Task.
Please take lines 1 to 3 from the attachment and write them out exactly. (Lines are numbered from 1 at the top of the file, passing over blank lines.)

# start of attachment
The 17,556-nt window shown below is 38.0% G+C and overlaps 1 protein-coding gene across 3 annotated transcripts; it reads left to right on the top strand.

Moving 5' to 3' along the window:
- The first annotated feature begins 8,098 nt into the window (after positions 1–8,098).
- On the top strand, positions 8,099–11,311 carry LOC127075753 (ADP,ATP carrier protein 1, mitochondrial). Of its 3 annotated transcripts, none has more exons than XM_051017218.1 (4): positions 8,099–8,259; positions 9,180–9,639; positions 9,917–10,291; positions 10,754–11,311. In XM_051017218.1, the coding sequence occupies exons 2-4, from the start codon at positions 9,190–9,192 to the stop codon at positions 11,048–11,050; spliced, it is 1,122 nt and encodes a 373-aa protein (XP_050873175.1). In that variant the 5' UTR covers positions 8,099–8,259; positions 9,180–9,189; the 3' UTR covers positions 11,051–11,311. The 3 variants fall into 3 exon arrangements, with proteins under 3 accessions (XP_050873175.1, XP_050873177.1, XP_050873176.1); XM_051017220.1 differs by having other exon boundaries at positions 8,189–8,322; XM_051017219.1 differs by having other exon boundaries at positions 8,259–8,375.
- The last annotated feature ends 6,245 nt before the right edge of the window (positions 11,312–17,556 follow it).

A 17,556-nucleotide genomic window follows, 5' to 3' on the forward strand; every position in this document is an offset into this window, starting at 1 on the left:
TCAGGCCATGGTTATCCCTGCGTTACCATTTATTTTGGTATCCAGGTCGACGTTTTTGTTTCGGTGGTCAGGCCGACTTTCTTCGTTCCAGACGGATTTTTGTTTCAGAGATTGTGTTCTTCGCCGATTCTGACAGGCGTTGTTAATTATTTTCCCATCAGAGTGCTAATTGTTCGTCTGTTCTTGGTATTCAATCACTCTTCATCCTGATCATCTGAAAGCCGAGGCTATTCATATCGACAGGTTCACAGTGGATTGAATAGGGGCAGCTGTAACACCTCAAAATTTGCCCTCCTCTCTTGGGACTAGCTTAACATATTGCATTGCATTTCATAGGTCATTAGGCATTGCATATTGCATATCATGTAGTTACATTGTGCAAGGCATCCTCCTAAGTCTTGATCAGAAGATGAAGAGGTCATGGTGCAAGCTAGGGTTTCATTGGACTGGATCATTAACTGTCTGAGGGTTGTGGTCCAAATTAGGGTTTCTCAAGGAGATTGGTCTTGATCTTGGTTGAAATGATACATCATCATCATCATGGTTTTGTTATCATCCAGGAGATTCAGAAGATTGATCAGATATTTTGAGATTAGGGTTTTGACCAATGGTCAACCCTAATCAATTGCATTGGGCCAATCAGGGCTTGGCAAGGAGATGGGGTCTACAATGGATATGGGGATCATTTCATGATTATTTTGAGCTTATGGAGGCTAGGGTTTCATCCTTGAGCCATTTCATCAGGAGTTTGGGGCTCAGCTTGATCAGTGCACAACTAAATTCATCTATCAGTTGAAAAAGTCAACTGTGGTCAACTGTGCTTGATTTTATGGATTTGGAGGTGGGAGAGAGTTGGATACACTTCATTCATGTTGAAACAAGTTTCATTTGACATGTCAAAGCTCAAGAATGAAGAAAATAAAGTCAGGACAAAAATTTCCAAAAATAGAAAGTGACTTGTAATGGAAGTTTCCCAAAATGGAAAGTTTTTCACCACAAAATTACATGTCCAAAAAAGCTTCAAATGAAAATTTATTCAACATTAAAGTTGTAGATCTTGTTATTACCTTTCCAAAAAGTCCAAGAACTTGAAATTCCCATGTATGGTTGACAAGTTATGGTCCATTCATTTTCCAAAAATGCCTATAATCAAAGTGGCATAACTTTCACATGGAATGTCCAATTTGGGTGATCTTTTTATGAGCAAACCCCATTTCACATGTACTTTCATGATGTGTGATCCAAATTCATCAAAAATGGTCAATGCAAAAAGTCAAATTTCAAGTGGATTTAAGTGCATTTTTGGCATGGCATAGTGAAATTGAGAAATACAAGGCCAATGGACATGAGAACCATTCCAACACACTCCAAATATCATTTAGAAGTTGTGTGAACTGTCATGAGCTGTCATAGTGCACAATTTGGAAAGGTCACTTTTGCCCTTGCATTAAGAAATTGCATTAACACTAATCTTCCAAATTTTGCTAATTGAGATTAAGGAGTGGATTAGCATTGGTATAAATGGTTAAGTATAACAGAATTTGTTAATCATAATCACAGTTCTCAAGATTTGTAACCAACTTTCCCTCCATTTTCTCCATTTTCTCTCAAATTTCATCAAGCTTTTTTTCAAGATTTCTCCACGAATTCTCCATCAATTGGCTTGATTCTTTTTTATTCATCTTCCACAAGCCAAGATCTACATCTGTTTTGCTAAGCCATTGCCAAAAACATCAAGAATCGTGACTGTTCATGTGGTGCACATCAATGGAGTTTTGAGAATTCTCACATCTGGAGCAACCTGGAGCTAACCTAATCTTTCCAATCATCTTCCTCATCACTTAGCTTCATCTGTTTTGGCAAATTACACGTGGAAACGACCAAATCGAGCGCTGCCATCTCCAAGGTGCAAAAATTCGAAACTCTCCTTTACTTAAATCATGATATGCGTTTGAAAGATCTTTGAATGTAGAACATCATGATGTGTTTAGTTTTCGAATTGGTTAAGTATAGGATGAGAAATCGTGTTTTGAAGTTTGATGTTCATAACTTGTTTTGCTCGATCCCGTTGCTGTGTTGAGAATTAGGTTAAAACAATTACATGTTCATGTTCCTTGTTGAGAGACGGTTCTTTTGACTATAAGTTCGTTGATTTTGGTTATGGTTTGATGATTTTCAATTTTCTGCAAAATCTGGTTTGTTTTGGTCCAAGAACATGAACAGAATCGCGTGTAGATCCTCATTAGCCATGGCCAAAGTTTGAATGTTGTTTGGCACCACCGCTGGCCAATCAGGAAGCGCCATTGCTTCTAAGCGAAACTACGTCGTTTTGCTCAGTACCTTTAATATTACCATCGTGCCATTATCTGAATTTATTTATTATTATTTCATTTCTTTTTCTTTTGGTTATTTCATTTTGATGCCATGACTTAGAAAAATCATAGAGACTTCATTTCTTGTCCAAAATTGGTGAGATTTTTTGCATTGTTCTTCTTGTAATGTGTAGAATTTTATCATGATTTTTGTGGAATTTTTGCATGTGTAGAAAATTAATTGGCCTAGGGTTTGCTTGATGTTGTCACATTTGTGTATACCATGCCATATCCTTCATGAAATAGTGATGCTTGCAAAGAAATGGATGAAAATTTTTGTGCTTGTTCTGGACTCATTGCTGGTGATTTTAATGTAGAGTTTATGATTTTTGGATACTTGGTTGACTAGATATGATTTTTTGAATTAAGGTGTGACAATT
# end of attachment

The 17,556-nt window shown below is 38.0% G+C and overlaps 1 protein-coding gene across 3 annotated transcripts; it reads left to right on the top strand.

Moving 5' to 3' along the window:
- The first annotated feature begins 8,098 nt into the window (after positions 1–8,098).